Apache Kafka Architecture: What You Need to Know

Financial, social media, IoT, and other applications constantly produce real-time information. There must be fast, simple methods of transmitting all this information to the people and applications that wish to consume it.  But the applications that produce data and the applications that consume data are siloed.  We need a point of integration between producer and consumer.

What is Apache Kafka?

Apache Kafka is an open-source stream-processing software platform developed by LinkedIn and donated to the Apache Software Foundation, written in Scala and Java. The project aims to provide a unified, high-throughput, low-latency platform for handling real-time data feeds.  Its core architectural concept is an immutable log of messages that can be organized into topics for consumption by multiple users or applications.  A file system or database commit log keeps a permanent record of all messages so Kafka can replay them to maintain a consistent system state.

Kafka stores data durably, in serialized fashion.  It distributes data across a cluster of nodes, providing performance at scale that’s resilient to failures.

Kafka is available as open source code at https://kafka.apache.org/downloads or from vendors who offer it as a cloud managed service, including AWS (MKS – Managed Kafka Service), Azure, Google and Confluent (Confluent Cloud), the company founded by the creators of Kafka.

What is Apache Kafka Used For?

Kafka is flexible and widely-used, but there are several use cases for which it stands out:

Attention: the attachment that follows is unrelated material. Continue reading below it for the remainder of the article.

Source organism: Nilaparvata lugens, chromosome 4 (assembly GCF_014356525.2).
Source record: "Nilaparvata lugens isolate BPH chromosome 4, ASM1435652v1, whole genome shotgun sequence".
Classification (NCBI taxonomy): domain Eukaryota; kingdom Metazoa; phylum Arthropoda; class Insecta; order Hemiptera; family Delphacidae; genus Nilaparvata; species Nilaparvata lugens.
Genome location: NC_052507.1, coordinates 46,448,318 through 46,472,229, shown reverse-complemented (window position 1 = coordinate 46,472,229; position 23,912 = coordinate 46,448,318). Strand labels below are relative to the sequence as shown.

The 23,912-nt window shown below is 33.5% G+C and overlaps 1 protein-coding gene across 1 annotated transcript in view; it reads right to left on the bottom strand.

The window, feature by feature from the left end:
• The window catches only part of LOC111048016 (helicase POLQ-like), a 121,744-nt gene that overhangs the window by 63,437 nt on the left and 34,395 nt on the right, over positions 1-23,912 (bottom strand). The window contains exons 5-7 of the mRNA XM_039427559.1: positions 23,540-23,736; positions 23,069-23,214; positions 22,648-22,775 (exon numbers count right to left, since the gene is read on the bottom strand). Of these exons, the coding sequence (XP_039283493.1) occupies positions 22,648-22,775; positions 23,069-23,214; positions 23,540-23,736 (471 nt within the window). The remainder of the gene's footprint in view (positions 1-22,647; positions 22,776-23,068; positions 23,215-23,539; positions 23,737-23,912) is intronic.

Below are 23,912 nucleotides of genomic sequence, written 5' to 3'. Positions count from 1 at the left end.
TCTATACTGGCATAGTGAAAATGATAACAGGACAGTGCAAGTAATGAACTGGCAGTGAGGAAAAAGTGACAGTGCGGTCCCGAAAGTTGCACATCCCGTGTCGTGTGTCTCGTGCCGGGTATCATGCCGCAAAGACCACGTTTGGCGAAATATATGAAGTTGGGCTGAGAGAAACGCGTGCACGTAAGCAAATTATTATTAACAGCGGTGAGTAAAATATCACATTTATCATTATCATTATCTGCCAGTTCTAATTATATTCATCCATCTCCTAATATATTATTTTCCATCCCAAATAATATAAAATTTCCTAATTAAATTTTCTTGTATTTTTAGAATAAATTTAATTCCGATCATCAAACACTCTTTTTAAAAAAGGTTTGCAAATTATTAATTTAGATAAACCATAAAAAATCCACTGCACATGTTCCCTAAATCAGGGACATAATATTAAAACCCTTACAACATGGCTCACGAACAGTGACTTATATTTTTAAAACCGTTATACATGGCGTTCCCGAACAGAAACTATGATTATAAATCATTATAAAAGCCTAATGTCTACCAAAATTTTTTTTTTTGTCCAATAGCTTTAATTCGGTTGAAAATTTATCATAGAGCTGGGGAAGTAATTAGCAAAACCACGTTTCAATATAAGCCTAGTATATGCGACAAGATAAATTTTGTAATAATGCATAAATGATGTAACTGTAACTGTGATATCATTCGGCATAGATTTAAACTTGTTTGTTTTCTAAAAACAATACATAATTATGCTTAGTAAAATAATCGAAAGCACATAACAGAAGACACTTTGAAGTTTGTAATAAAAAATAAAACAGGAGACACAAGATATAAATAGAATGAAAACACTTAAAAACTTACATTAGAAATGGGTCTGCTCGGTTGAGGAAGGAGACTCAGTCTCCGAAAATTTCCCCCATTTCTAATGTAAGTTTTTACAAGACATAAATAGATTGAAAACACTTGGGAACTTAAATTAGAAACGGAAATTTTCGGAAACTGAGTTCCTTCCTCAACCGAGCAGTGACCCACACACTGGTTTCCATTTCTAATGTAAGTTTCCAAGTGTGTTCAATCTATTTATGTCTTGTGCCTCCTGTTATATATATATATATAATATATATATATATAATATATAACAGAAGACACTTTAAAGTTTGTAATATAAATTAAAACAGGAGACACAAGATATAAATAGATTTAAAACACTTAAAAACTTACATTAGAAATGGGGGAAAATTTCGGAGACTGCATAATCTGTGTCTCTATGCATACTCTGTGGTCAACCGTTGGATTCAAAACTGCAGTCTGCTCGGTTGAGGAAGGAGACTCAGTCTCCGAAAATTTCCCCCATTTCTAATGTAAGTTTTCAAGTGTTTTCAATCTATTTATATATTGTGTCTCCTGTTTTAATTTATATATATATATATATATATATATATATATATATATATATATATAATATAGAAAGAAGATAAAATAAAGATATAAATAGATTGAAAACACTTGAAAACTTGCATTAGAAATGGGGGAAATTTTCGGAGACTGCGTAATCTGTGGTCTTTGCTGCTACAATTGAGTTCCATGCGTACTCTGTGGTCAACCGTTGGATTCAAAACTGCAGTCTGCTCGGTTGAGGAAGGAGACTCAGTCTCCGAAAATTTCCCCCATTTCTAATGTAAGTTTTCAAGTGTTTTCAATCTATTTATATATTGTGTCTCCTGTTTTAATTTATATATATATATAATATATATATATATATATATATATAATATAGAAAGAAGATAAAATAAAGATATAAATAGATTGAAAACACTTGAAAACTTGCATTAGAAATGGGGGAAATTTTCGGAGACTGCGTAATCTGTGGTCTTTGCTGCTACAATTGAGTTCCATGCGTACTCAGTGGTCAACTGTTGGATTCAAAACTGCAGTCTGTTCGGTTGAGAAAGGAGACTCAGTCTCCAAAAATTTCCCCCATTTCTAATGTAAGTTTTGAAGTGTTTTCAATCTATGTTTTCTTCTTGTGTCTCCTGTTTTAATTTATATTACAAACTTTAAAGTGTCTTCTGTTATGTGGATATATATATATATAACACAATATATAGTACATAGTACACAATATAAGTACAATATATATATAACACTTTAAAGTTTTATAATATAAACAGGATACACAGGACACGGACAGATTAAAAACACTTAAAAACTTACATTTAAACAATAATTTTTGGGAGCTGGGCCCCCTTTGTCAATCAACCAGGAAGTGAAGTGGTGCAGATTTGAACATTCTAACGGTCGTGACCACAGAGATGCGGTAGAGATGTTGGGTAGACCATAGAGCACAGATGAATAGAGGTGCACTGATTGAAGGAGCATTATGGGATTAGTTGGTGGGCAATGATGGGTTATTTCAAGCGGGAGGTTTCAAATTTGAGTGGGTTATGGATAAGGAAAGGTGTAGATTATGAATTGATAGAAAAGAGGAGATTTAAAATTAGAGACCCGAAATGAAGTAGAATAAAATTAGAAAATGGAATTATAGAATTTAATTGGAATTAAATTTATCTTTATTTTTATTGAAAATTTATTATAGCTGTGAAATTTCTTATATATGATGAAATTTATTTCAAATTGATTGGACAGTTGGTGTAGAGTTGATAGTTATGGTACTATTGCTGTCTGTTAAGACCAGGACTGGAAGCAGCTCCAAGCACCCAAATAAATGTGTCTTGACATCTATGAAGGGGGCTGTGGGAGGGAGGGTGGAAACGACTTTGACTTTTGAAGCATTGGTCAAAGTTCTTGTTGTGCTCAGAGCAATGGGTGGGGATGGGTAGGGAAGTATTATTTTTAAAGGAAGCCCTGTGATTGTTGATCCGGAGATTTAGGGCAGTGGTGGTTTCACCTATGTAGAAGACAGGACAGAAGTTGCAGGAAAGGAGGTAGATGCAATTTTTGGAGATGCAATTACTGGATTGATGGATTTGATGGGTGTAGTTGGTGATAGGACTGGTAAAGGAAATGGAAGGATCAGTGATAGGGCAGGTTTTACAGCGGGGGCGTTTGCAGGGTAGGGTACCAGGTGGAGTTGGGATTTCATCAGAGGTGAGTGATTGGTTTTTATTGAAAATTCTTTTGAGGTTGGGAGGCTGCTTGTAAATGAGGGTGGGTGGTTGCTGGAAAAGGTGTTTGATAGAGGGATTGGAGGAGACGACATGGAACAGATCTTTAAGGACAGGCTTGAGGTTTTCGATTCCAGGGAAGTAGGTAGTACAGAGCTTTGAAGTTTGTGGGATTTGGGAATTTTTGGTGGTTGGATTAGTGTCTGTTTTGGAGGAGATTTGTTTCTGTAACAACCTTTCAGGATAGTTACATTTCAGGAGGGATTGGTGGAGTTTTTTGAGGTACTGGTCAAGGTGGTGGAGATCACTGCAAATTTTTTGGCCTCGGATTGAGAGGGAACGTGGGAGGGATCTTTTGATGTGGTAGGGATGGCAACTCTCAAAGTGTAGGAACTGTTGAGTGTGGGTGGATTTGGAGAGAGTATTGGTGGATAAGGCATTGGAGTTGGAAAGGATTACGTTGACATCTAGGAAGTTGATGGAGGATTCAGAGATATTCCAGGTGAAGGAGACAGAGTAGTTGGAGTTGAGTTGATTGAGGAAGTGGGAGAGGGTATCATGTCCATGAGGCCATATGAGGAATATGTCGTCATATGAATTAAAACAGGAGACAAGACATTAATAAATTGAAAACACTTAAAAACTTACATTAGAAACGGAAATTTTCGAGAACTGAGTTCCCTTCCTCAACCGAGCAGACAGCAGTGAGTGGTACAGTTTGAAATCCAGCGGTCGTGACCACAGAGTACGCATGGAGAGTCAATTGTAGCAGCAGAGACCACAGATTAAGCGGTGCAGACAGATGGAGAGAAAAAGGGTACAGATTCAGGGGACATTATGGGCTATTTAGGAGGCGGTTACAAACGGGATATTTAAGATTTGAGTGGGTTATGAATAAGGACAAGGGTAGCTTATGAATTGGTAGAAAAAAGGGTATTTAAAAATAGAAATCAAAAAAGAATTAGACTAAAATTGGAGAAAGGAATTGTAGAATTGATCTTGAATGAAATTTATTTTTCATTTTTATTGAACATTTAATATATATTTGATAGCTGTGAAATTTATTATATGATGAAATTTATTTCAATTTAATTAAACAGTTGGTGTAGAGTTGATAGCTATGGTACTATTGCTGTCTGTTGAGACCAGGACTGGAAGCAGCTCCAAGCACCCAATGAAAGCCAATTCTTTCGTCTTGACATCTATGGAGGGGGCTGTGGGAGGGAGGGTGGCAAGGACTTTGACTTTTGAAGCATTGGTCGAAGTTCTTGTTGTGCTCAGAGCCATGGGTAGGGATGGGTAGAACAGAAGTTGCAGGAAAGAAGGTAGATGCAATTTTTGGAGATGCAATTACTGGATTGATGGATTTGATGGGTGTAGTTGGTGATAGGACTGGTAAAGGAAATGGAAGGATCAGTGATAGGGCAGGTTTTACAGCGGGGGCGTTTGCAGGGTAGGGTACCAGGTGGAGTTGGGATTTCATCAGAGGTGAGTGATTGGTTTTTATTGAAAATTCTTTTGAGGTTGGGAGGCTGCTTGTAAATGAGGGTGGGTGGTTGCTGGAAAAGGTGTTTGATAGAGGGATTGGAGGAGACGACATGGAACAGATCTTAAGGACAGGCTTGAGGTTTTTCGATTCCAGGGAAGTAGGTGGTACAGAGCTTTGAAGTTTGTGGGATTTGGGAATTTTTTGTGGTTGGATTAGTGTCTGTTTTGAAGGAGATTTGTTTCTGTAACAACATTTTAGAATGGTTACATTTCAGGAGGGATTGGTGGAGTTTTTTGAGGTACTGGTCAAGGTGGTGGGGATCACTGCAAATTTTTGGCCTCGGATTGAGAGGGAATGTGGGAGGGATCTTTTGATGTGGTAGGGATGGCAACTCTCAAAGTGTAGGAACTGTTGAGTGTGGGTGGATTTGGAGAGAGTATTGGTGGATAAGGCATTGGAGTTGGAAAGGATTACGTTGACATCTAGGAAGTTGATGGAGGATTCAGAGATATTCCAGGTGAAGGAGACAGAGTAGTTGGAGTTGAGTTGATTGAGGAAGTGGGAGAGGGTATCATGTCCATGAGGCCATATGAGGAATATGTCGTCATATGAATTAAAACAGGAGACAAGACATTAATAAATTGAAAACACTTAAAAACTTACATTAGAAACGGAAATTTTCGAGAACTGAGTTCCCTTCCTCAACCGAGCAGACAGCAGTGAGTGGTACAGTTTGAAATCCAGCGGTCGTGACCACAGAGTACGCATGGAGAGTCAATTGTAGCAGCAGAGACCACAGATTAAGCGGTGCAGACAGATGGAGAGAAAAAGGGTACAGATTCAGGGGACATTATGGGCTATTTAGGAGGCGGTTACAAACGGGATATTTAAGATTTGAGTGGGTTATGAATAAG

• Log aggregation.  Kafka provides log or event data as a stream of messages.  It removes any dependency on file details by gathering physical log files from servers and storing them in a central location. Kafka also supports multiple data sources and distributed data consumption.
  • Stream processing.  Kafka is valuable in scenarios in which real-time data is collected and processed.  This includes raw data that’s consumed from Kafka topics and then enriched or processed into new Kafka topics for further consumption as part of a multi-step pipeline.
  • Commit logs.  Any large-scale distributed system can use Kafka to represent external commit logs. Replicated logs across a Kafka cluster help data recovery when nodes fail.
  • Clickstream tracking.  Data from user click stream activities, such as page views, searches, and so on, are published to central topics, with one topic per activity type.

Understanding Event-driven Architecture in Apache Kafka

Kafka receives and sends data as events called messages which are organized into topics which are “published” by data producers and “subscribed” to by data consumers, which is why Kafka is sometimes called a “pub/sub” system.  An event is simply a statement that something occurred in the real world.   An event may also be referred to as a record or a message.

An event has a key, a value, a timestamp, and optional metadata headers.  Here’s an example:

  • Event key: “Daniel.”
  • Event value: “Added an ergonomic keyboard to his wishlist.”
  • Event timestamp: “June 10, 2022, at 5:03 p.m.”

Learn more about event-driven architecture and Kafka.

Kafka cluster components

A cluster is a distributed computing concept in which a group of devices works together to achieve a specific purpose. Multiple Kafka brokers form a Kafka cluster. The main goal of a Kafka cluster is to spread workloads evenly across replicas and partitions. Kafka clusters can scale without interruption.  They also manage the persistence and replication of data messages.  If one broker fails, other Kafka brokers step in to offer similar services without data loss or degraded latency.